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higher in the second scenario because the denominator of the ratio will be lower by the amount of additional income tax that is required to finance the free education and health services.

Fortunately, one of the innovations of the SNA 93 was the disaggregation of government final consumption expenditure into individual (e.g. education and health) and collective (e.g. defence) expenditure. These new aggregates are included in two new accounts in the SNA 93 and enable an alternative household saving ratio to be calculated using adjusted disposable income (the sum of household disposable income and government individual consumption) rather than disposable income in the denominator.

The differences between the simulated saving ratios and the standardised ratios in Chart 2 are shown in Table 1. The changes tend to reduce the gap between saving ratios in the euro area and the United States. This is due to the fact that a more significant level of services is provided by the government to specific households in the euro area than in the United States, as well as to the initial

Euro area

United States

Japan

1991

2.3

0.4

0.6

1992

2.4

0.4

0.6

1993

2.3

0.3

0.6

1994

2.3

0.3

0.6

1995

2.3

0.3

0.6

1996

2.2

0.2

0.5

1997

2.1

0.2

0.5

1998

2.0

0.3

0.7

1999

1.9

0.1

0.6

2000

1.8

0.1

0.5

2001

1.8

0.1

0.4

2002

1.9

0.1

0.4

Table 2. Changes from standardised household saving ratios: income taxes versus taxes on production and imports (percentage points)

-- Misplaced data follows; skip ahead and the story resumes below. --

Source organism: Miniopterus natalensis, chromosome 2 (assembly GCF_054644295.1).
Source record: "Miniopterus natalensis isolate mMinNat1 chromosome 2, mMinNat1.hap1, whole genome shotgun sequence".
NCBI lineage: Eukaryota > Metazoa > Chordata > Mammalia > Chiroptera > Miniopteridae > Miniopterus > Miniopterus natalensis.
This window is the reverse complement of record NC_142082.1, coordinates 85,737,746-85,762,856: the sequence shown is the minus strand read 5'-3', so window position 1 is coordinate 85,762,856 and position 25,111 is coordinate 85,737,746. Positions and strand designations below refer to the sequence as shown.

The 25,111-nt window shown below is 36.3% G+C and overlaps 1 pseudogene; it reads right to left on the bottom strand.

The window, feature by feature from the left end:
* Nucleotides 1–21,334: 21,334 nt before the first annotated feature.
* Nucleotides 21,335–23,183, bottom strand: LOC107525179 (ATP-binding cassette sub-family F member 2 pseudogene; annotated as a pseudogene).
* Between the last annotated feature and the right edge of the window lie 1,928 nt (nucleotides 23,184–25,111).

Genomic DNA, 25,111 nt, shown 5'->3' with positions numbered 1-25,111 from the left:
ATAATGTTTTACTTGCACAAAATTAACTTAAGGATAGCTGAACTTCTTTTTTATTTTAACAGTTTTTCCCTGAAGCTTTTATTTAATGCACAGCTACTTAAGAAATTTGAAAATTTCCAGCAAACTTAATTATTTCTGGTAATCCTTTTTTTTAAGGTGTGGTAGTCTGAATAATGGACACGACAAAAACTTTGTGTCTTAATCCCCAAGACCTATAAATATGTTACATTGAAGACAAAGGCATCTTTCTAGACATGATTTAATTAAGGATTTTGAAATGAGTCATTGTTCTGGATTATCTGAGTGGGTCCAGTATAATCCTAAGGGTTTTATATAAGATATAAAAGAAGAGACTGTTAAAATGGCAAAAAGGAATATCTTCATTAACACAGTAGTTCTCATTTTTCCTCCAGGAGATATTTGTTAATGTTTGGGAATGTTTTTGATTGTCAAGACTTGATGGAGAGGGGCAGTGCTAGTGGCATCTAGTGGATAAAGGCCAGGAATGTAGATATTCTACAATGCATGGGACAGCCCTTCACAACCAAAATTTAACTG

Sources: OECD, National Accounts of OECD Countries database, 2004 and national statistical agencies

4

difference in savings rates. In most years the adjustments for Japan lie roughly midway between those for the euro area and those for the United States.

Income taxes versus taxes on production and imports

The government raises revenue from households either directly by means of direct taxes (mainly income taxes) or indirectly by means of taxes on production and imports that are reflected in household final consumption expenditure (value added tax, import duties, sales tax, etc.). The value of household saving is not directly affected by the mix of these taxes, since both types effectively enter into current outlays (taxes on production and imports via (higher) household final consumption expenditure, and income taxes directly as a current transfer to the government and (lower) disposable income). However, other things being equal, household saving ratios will be lower the greater the reliance on taxes on production and imports since taxes on income are deducted in deriving household disposable income, but taxes on production are not.4

The hypothetical adjustments to the household saving ratios, shown in Table 2, are in the opposite direction to those for household consumption of public services and increase the gap between the ratios for the United States and the euro area by approximately two percentage points. The adjustments for Japan are higher than those for the United States, but significantly lower than those for the euro area.

Social security schemes versus private pension schemes

The comparability of household saving across countries may also be affected by the relative importance of social security schemes organised by the government as compared with private pension or life insurance schemes. The reason is that contributions to private pension or life insurance schemes and the income earned by these schemes are both included in household saving, whereas

4. The precise method of making a hypothetical adjustment for this factor is complicated because there are a range of possible approaches and because it is difficult to allocate taxes on production and imports across the categories of final demand. The adjustment used here is based on the notion that net taxes on products could be replaced by additional income taxes on households and hence it involves subtracting net taxes on products (i.e. on goods and services) from household disposable income to derive a modified household saving ratio.

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